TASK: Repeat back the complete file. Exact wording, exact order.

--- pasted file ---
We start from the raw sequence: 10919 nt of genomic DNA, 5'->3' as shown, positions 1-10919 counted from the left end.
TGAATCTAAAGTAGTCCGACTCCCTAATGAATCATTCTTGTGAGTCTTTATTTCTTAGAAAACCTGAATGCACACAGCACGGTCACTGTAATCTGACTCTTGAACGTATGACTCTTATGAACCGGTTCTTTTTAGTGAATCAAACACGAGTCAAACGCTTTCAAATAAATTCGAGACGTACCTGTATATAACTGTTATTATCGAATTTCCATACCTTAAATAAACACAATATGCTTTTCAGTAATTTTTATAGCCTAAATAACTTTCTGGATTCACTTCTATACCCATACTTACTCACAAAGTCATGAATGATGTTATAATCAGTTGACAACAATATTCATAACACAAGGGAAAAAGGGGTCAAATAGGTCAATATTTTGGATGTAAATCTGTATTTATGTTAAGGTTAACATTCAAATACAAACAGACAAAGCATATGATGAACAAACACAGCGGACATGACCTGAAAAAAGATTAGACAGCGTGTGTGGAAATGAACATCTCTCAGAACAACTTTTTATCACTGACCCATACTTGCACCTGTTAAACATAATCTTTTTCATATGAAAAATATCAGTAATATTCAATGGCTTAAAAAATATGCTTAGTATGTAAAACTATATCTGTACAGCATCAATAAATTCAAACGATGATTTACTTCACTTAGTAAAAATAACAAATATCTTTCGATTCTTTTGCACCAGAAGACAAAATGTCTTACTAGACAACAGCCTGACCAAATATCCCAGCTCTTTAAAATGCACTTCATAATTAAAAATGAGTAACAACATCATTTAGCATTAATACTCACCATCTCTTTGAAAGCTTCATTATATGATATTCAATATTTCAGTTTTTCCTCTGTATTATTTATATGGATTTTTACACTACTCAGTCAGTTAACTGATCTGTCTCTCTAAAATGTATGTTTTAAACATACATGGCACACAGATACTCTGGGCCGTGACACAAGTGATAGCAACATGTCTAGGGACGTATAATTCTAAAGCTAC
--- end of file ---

We start from the raw sequence: 10919 nt of genomic DNA, 5'->3' as shown, positions 1-10919 counted from the left end.
TGAATCTAAAGTAGTCCGACTCCCTAATGAATCATTCTTGTGAGTCTTTATTTCTTAGAAAACCTGAATGCACACAGCACGGTCACTGTAATCTGACTCTTGAACGTATGACTCTTATGAACCGGTTCTTTTTAGTGAATCAAACACGAGTCAAACGCTTTCAAATAAATTCGAGACGTACCTGTATATAACTGTTATTATCGAATTTCCATACCTTAAATAAACACAATATGCTTTTCAGTAATTTTTATAGCCTAAATAACTTTCTGGATTCACTTCTATACCCATACTTACTCACAAAGTCATGAATGATGTTATAATCAGTTGACAACAATATTCATAACACAAGGGAAAAAGGGGTCAAATAGGTCAATATTTTGGATGTAAATCTGTATTTATGTTAAGGTTAACATTCAAATACAAACAGACAAAGCATATGATGAACAAACACAGCGGACATGACCTGAAAAAAGATTAGACAGCGTGTGTGGAAATGAACATCTCTCAGAACAACTTTTTATCACTGACCCATACTTGCACCTGTTAAACATAATCTTTTTCATATGAAAAATATCAGTAATATTCAATGGCTTAAAAAATATGCTTAGTATGTAAAACTATATCTGTACAGCATCAATAAATTCAAACGATGATTTACTTCACTTAGTAAAAATAACAAATATCTTTCGATTCTTTTGCACCAGAAGACAAAATGTCTTACTAGACAACAGCCTGACCAAATATCCCAGCTCTTTAAAATGCACTTCATAATTAAAAATGAGTAACAACATCATTTAGCATTAATACTCACCATCTCTTTGAAAGCTTCATTATATGATATTCAATATTTCAGTTTTTCCTCTGTATTATTTATATGGATTTTTACACTACTCAGTCAGTTAACTGATCTGTCTCTCTAAAATGTATGTTTTAAACATACATGGCACACAGATACTCTGGGCCGTGACACAAGTGATAGCAACATGTCTAGGGACGTATAATTCTAAAGCTAC